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Why we kill: the political science of political violence

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By Alexandra Raphel | June 11, 2014


By Alexandra Raphel | June 11, 2014

Citation: Valentino, Benjamin A. “Why We Kill: The Political Science of Political Violence against Civilians,” Annual Review of Political Science, 2014, doi: 10.1146/annurev-polisci-082112-141937. – See more at:

Citation: Valentino, Benjamin A. “Why We Kill: The Political Science of Political Violence against Civilians,” Annual Review of Political Science, 2014, doi: 10.1146/annurev-polisci-082112-141937.

– See more at:

Although some recent research indicates that international respect for human rights has improved in past decades, it is difficult to ignore the fact that violent conflicts continue across the world, from Iraq and Somalia to Mali and Ukraine. Historians and political scientists have long been interested in the causes and consequences of such conflict. Why does the violence continue to take place at all? Why is it bloodier in some parts of the world than in others?

In a 2014 paper, “Why We Kill: The Political Science of Political Violence against Civilians,” political scientist Benjamin A. Valentino provides an overview of political science literature on violent conflict, as well as highlighting recent research trends. Valentino, of Dartmouth College, has published works on genocide, humanitarian intervention and the costs of war. He has also served as a fellow at the U.S. Holocaust Memorial Museum, where he has been involved in developing a public early warning system to prevent future mass killing.

In examining the existing literature, Valentino highlights several general findings in his paper:

Until the 1990s, the body of political science research on violent conflict suffered from two key shortcomings with regard to scope: (1) It focused almost exclusively on causes of conflict, leaving aside topics such as the consequences of the violence and; (2) It primarily addressed traditional interstate war, neglecting other forms of political violence including genocide and ethnic cleansing. In short, “while historians attended to individual instances of political violence, rejecting general theorizing, political scientists staked out the other extreme. By searching for general theories of war and revolution, political scientists overgeneralized.”

There was also a “pre-1990s consensus” that “tended to portray this violence as either the result of ancient, often ‘tribal’ hatreds, or the ‘wanton and senseless’ acts of individual madmen or sadists.” Valentino cites Robert Kaplan’s book Balkan Ghosts: A Journey Through History as a work that offers this characterization. He also notes that this attitude extended to policymaker circles, providing Acting Secretary of State Lawrence Eagleburger’s comment on the Yugoslav conflict in 1992 as an example; “this war is not rational.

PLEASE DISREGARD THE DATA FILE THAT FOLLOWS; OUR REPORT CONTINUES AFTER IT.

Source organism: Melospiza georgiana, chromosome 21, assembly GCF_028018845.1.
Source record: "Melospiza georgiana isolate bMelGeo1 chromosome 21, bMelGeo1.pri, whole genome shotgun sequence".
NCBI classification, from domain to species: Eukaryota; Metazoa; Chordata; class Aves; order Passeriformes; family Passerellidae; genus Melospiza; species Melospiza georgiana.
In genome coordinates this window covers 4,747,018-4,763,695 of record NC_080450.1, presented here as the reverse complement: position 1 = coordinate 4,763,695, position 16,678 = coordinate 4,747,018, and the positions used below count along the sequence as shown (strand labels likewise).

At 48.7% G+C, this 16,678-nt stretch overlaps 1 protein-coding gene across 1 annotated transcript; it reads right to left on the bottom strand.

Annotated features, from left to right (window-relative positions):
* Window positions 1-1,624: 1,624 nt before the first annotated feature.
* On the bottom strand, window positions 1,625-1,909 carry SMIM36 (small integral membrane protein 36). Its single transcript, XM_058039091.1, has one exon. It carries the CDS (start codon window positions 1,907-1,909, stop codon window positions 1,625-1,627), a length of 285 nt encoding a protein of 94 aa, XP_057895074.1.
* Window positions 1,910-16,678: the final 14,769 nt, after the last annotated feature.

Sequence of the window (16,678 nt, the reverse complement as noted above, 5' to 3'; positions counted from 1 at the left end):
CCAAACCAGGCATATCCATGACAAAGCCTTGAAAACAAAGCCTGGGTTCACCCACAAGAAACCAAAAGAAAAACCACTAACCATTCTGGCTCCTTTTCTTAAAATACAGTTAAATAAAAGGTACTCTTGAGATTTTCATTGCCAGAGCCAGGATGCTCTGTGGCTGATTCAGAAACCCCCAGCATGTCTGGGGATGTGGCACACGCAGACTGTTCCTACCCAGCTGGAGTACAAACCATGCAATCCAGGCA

There is no rationality at all about ethnic conflict. It is gut, it is hatred; it’s not for any set of values or purposes; it just goes on.”
Valentino offers the caveat that terrorism seemed to be an exception to the pre-1990s consensus. He cites experts such as Martha Crenshaw (Stanford University) and Walter Reich (George Washington University) who in the early 1990s articulated the view that “terrorism can be understood as an expression of political strategy … a willful choice made by an organization for political and strategic reasons, rather than the unintended outcome of psychological or social factors.” Robert Pape (University of Chicago) makes a similar point in his research, including in his book Dying to Win: The Strategic Logic of Suicide Terrorism:

“Terrorism is a strategy of coercion, a means to compel a target government to change policy. The central logic of this strategy is simple: … [T]o inflict enough pain on the opposing society to overwhelm its interests in resisting terrorists’ demands, and so to induce the government to concede, or the population to revolt against the government.”

In more recent research, political scientists acknowledge that most political violence — not just terrorism — is strategically complex and based on more than pure ethnic animosity. Valentino references pivotal works, including the 1995 Human Rights Watch book Slaughter Among Neighbors: Political Origins of Communal Violence and a 1996 paper by James D. Fearon and David D. Laitin (Stanford University), “Explaining Interethnic Cooperation.”

Valentino also notes that “one of the most firmly established findings is the strong association between the military strategy of insurgency/counterinsurgency and violence against civilians … the new scholarship shows that civilians are intentionally targeted during insurgencies because of the unique relationship that exists between civilians and insurgents in such wars.” He cites works by scholars such as Timothy Wickham-Crowley (Georgetown University) articulating these claims.

“Most scholars exploring the motives of political elites see violence, usually violence directed against other ethnic groups, as a tool used by elites to seize or maintain political power. Put simply, elites in competitive, although not necessarily fully democratic, political systems may use violence and the fear of other ethnic groups to generate political support from their coethnics.” This view is expressed by political scientist Paul R. Brass (University of Washington), among others.


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